Frisco Town Council looks forward to the implementation of pay-as-you-throw and universal recycling beginning this year

Frisco and Breckenridge have plans to implement pay-as-you-throw programs, but some Frisco Town Council members questioned why the Summit County government is not yet on board.

Frisco Town Hall is pictured March 1, 2021.
Sawyer D’Argonne/Summit Daily archive

Editor’s Note: This article has been updated to correct the name of the council member quoted in a discussion about the county landfill.

The Frisco Town Council received an update Tuesday, Feb. 14 on pay-as-you-throw and universal recycling programs that local businesses and residents will be required to implement beginning later this year.

Last March, the council passed an ordinance laying out the guidelines for how those two related programs will operate. Hilary Sueoka, the town’s environmental programs coordinator, said at the most recent council meeting that those programs will begin to roll out in the coming months.

“In essence, this is a program to incentivize recycling and increase our diversion rate,” Sueoka said. “And we’re doing that by using pricing.”

One of the aims of pay-as-you-throw and universal recycling is to increase the amount of waste being diverted from landfills to 40% by 2035. The programs align with goals laid out in the Summit Community Climate Action Plan and by Summit County’s Zero Waste Task Force, Sueoka said.

Pay-as-you-throw will provide an economic incentive to reduce waste and recycle more by including recycling along with household trash removal and having differing price points for different size trash bins, she said.

“You’ll pay a slightly higher price if you want a large bin and a slightly lower price if you want a small bin,” Sueoka said. “The middle-sized bin is sort of our basic rate.”

By spring or summer of this year, local trash hauling companies are expected to set the price points for each of the different bin sizes, according to Jennifer Schenk, the executive director of High Country Conservation Center, which is assisting with the implementation of the programs. 

Around the same time haulers announce their rates, High Country Conservation and the town will begin reaching out to residents and businesses through a marketing campaign and on-the-ground efforts, Schenk said. By October, the plan is to have 90% of residents set up with pay-as-you-throw and universal recycling in effect at their homes, she said.

To address residents’ questions, in-person forums will be held in early April in Frisco and Breckenridge — which is also implementing a pay-as-you-throw program — and a virtual forum will also be held.

Schenk also noted that Frisco will have an application process for qualified residents to apply for financial aid. That aid — which will cover the difference if the applicant’s trash bill increases — is open to those who receive or are eligible Supplemental Nutrition Assistance Program benefits and earn about 80 percent of the area median income.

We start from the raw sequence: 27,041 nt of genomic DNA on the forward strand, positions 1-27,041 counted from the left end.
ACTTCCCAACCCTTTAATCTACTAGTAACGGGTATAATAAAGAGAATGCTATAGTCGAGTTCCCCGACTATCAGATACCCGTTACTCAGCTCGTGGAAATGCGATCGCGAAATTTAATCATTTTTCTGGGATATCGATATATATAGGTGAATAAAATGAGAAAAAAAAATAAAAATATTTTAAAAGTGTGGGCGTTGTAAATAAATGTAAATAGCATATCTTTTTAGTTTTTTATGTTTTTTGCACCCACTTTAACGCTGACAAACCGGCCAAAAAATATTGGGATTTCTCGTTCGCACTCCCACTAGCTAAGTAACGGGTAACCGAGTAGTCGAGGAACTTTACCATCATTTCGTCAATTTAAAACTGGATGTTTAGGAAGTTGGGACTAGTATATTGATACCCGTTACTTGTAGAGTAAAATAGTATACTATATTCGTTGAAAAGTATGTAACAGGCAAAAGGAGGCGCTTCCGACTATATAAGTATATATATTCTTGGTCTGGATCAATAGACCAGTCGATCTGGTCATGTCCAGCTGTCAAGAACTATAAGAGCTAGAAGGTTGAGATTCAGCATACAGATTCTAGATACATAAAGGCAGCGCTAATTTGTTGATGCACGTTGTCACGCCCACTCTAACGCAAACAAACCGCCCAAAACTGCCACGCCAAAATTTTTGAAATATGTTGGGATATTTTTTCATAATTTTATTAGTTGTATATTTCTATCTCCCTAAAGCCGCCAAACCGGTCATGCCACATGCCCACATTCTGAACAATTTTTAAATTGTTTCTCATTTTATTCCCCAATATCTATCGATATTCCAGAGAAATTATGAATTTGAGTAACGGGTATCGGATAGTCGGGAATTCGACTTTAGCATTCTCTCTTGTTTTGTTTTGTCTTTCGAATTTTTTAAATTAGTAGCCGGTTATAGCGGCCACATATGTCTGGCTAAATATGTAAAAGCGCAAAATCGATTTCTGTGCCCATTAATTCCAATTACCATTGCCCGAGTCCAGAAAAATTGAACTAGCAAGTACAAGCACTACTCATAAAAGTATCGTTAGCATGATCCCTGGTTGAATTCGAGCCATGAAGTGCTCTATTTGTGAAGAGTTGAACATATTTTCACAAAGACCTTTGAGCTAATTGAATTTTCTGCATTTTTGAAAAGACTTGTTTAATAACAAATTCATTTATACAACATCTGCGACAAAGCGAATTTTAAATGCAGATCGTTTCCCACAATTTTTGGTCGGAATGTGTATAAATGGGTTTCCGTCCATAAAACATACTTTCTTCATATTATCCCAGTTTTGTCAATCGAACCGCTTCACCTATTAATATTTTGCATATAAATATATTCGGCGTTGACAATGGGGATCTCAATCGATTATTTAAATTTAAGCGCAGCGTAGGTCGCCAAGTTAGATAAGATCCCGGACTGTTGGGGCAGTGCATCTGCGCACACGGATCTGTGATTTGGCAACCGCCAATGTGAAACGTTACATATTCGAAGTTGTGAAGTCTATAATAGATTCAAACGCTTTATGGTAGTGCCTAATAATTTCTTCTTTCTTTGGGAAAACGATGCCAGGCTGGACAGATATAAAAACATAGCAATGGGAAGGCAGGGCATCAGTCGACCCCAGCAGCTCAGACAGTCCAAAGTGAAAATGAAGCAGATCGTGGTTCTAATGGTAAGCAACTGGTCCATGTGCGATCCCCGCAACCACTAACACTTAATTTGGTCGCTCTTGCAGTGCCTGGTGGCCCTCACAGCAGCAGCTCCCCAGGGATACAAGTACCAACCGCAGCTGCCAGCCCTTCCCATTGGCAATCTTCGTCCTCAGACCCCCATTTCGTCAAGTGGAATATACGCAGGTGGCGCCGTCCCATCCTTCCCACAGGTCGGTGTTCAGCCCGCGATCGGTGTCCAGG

On the business end, the goal is to have 50% of local businesses on board by June 1, 2024, and 100% on board by the same date the following year, Schenk said. Businesses will have to have recycling collection on site and have 50% volume of recycling compared to trash, she said.

Across Summit County, Schenk said, about 50% of commercial entities already have recycling in place, so pay-as-you-throw and universal recycling should not be a major change for many.

Elizabeth Skrzypczak-Adrian raised concerns about how the programs will work with a business such as hers that shares a dumpster with other businesses and residences.

“How is that going to work within our little world?” Skrzypczak-Adrian asked. “And then there is just the issue of illegal dumping which means that everyone is going to have to lock their dumpsters.”

Schenk said in communities that have implemented pay-as-you-throw and universal recycling programs, illegal dumping was not as much of a problem as people anticipated before the programs launched.

Moreover, she said, there will be a recycling specialist on the ground ready to assess condo complexes, multifamily units and businesses to figure out how best to implement the programs so that they work for residents and business owners.

“Each situation is unique, and we need to come take a look at the HOA,” Schenk said.

With only Breckenridge and Frisco having moved toward pay-as-you-throw and universal recycling, some councilors raised concerns about the Summit County government not being on board with such programs yet.

“A huge component of this is to limit the amount of trash that is going into [the county’s] landfill,” Andy Aerenson said. “Why are we burdening our residents and our residents with the additional cost to solve a problem that the county doesn’t seem motivated to participate in on their landfill?”

Schenk said that the Summit County Board of Commissioners is expected to discuss pay-as-you-throw on March 7, though she doesn’t expect them to consider an ordinance at that time.

Mayor Hunter Mortensen said that the county will likely discuss how to do pay-as-you-throw programs for neighborhoods in unincorporated Summit County that fall into that “gray area” where people often consider them part of Frisco.

Mortensen added that he believed the Frisco Town Council having a conversation about implementing pay-as-you-throw and moving forward with the program will pressure the county to consider such a program.

“For me it’s just the right thing to do. Period,” he said. “It doesn’t matter what the landfill is doing, the county is doing, Dillon, Silverthorne or Breck.”

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